Here is a link to my 46th column on Quartz, “One of the biggest threats to America’s future has the easiest fix,” coauthored with Noah Smith.I talked about some of the issues of capital budgeting addressed in this column a while back in my post “What to Do When the World Desperately Wants to Lend Us Money” and Noah has talked about the importance of infrastructure investment a great deal on his blog Noahpinion.
Other Threats to America’s Future: Our editor wanted to title the column “The biggest threat to America’s future has the easiest fix.” I objected that I didn’t think it was the very biggest threat to America’s future. I worry about nuclear proliferation. Short of that, I believe the biggest threat to America’s future is letting China surpass America in total GDP and ultimately military might by not opening our doors wider to immigration–a threat I discuss in my column “Benjamin Franklin’s Strategy to Make the US a Superpower Worked Once, Why Not Try It Again?"
Technical Afterword to the Column (Please Read Column First)
There is a very interesting feature to our proposed capital budgeting system that we should highlight. How can the capital budget ever be negative? The capital budget plus the non-capital budget must add up to the total budget. So for a given total budget, a negative capital budget makes the non-capital budget bigger. What is going on is this: regular maintenance is like a quasi-entitlement within the non-capital budget. In any given year, regular maintenance as a component of the non-capital budget is fixed in advance and can’t be altered by the legislature. The only way it changes is that it is gradually reduced if the quantity of capital to be maintained gets lower, or gradually increased if the amount of capital to be maintained gets bigger.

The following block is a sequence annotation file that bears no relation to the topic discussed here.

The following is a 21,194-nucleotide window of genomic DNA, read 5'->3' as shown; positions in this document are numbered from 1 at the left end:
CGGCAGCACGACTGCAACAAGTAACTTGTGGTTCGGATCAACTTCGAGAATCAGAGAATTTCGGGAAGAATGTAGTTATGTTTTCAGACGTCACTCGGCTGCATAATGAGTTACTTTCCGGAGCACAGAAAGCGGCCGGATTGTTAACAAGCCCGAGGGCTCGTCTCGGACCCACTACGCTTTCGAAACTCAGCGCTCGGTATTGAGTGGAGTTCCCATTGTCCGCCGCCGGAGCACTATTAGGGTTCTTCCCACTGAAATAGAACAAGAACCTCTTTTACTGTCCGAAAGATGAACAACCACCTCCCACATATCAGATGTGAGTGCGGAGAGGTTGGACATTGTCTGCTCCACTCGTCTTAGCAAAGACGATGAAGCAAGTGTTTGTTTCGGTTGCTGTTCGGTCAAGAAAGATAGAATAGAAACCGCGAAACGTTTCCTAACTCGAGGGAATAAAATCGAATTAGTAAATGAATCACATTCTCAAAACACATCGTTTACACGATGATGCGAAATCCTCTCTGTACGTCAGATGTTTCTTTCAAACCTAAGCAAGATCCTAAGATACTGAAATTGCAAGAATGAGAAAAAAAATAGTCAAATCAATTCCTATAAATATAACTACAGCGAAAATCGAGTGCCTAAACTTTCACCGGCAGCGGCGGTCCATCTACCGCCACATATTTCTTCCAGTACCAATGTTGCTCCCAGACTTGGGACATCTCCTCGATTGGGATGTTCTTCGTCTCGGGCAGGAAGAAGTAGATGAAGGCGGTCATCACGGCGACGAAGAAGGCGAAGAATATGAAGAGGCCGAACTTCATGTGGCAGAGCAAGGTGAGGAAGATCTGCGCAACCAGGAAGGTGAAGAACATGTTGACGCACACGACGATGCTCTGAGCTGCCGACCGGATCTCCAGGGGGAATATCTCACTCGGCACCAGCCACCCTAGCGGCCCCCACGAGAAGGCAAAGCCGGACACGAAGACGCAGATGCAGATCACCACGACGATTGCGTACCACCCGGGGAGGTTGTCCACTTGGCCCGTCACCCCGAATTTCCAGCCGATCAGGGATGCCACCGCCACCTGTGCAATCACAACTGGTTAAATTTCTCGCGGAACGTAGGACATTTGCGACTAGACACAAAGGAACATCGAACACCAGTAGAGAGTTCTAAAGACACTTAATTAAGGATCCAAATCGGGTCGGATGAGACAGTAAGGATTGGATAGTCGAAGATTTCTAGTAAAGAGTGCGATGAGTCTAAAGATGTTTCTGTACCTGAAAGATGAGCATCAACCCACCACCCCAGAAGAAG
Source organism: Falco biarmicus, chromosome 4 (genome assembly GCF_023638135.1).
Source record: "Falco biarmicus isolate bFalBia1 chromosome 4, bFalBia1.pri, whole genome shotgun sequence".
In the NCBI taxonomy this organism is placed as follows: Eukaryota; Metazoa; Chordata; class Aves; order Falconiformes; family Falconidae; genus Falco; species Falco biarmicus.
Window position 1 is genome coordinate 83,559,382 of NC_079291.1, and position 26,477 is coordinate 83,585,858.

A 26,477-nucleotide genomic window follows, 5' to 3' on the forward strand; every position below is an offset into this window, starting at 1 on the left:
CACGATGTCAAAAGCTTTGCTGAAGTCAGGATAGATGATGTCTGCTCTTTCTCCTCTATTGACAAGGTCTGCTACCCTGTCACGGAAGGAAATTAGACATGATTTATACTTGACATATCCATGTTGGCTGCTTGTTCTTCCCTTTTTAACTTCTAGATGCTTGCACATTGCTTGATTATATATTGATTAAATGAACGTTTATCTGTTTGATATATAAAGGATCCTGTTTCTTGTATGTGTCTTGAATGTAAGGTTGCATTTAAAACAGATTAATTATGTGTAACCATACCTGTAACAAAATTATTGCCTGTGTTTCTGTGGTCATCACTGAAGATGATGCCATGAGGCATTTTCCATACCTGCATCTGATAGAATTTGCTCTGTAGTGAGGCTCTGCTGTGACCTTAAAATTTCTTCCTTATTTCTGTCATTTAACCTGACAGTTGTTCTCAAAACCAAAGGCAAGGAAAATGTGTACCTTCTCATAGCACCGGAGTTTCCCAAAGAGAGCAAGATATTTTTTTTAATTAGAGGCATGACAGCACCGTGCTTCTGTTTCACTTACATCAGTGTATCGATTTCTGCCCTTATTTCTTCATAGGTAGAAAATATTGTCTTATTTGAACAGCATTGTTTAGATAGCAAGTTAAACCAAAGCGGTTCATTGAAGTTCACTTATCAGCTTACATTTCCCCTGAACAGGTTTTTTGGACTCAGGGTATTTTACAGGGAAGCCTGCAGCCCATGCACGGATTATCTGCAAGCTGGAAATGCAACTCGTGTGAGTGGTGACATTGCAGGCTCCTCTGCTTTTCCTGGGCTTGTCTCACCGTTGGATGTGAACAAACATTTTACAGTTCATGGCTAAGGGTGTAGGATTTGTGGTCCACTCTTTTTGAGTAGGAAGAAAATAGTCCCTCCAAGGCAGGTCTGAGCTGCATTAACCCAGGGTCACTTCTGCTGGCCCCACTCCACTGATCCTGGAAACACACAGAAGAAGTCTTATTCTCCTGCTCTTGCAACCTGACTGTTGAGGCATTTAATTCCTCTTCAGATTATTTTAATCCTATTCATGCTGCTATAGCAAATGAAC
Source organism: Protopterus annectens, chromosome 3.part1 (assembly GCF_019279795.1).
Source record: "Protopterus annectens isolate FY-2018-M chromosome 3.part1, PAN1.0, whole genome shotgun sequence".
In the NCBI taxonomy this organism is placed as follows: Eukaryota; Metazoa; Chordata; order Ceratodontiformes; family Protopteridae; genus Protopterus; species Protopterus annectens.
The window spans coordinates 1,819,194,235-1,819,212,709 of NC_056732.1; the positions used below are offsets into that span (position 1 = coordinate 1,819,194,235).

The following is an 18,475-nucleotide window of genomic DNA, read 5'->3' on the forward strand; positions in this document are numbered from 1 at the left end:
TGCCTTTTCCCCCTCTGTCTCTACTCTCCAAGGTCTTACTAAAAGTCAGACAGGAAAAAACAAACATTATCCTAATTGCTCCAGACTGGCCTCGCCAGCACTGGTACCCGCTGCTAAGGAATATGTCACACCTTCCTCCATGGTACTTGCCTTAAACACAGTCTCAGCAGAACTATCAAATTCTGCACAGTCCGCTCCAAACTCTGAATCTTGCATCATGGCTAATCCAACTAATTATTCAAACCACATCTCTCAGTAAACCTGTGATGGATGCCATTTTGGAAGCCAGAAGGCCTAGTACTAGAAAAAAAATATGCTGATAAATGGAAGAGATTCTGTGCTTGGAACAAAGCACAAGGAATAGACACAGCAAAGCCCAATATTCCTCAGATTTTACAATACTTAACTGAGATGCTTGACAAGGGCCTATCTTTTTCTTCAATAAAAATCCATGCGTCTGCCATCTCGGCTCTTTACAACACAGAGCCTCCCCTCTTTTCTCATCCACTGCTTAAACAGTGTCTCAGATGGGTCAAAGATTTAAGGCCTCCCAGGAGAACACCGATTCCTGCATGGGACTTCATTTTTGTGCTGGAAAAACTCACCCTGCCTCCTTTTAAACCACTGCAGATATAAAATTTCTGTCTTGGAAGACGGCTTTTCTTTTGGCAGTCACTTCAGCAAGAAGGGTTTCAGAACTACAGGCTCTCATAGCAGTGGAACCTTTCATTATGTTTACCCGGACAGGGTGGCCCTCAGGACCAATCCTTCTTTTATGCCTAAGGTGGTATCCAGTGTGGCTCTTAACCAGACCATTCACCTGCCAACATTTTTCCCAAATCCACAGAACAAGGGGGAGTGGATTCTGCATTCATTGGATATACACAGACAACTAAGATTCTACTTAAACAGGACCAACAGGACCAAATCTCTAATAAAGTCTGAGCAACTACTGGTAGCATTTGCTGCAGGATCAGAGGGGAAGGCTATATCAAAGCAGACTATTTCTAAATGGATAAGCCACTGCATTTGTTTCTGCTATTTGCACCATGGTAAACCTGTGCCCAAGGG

In this lack of discretion about regular maintenance as a component of the non-capital budget, there is no real tying of the hands of the legislature: they could always choose to have a very negative capital budget, which would increase the non-capital budget enough to cover that maintenance. So if the legislature as a whole acted like a fully rational actor, this principle is not a constraint at all. But as political economy, it makes a difference, and a good one. The legislature can increase the non-capital budget and reduce the capital budget. But what the legislature can’t do is get more funds for other things by letting capital decay without it showing up in the accounting as an increase in the regular budget and reduction in the capital budget.